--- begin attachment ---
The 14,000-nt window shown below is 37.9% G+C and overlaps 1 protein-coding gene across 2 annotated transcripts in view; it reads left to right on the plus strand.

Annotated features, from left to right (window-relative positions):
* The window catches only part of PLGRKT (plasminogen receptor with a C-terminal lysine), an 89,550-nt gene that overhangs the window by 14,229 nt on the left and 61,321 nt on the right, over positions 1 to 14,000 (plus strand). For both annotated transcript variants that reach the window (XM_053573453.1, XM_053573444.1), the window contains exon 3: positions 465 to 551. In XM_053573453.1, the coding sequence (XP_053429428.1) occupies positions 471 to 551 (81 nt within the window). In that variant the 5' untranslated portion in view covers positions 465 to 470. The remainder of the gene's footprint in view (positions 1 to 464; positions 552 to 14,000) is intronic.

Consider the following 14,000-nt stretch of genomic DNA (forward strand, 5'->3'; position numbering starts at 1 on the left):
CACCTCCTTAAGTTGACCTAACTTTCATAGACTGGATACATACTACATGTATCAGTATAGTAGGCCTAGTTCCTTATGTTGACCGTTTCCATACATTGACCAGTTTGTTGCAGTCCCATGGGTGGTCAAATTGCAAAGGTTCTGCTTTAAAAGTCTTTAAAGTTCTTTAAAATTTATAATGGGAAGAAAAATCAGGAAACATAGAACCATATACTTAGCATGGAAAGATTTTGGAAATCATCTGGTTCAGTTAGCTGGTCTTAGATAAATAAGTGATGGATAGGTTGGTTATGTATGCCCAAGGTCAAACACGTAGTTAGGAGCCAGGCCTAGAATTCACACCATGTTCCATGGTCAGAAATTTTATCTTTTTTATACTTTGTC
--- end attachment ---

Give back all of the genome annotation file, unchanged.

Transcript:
The 14,000-nt window shown below is 37.9% G+C and overlaps 1 protein-coding gene across 2 annotated transcripts in view; it reads left to right on the plus strand.

Annotated features, from left to right (window-relative positions):
* The window catches only part of PLGRKT (plasminogen receptor with a C-terminal lysine), an 89,550-nt gene that overhangs the window by 14,229 nt on the left and 61,321 nt on the right, over positions 1 to 14,000 (plus strand). For both annotated transcript variants that reach the window (XM_053573453.1, XM_053573444.1), the window contains exon 3: positions 465 to 551. In XM_053573453.1, the coding sequence (XP_053429428.1) occupies positions 471 to 551 (81 nt within the window). In that variant the 5' untranslated portion in view covers positions 465 to 470. The remainder of the gene's footprint in view (positions 1 to 464; positions 552 to 14,000) is intronic.

Consider the following 14,000-nt stretch of genomic DNA (forward strand, 5'->3'; position numbering starts at 1 on the left):
CACCTCCTTAAGTTGACCTAACTTTCATAGACTGGATACATACTACATGTATCAGTATAGTAGGCCTAGTTCCTTATGTTGACCGTTTCCATACATTGACCAGTTTGTTGCAGTCCCATGGGTGGTCAAATTGCAAAGGTTCTGCTTTAAAAGTCTTTAAAGTTCTTTAAAATTTATAATGGGAAGAAAAATCAGGAAACATAGAACCATATACTTAGCATGGAAAGATTTTGGAAATCATCTGGTTCAGTTAGCTGGTCTTAGATAAATAAGTGATGGATAGGTTGGTTATGTATGCCCAAGGTCAAACACGTAGTTAGGAGCCAGGCCTAGAATTCACACCATGTTCCATGGTCAGAAATTTTATCTTTTTTATACTTTGTC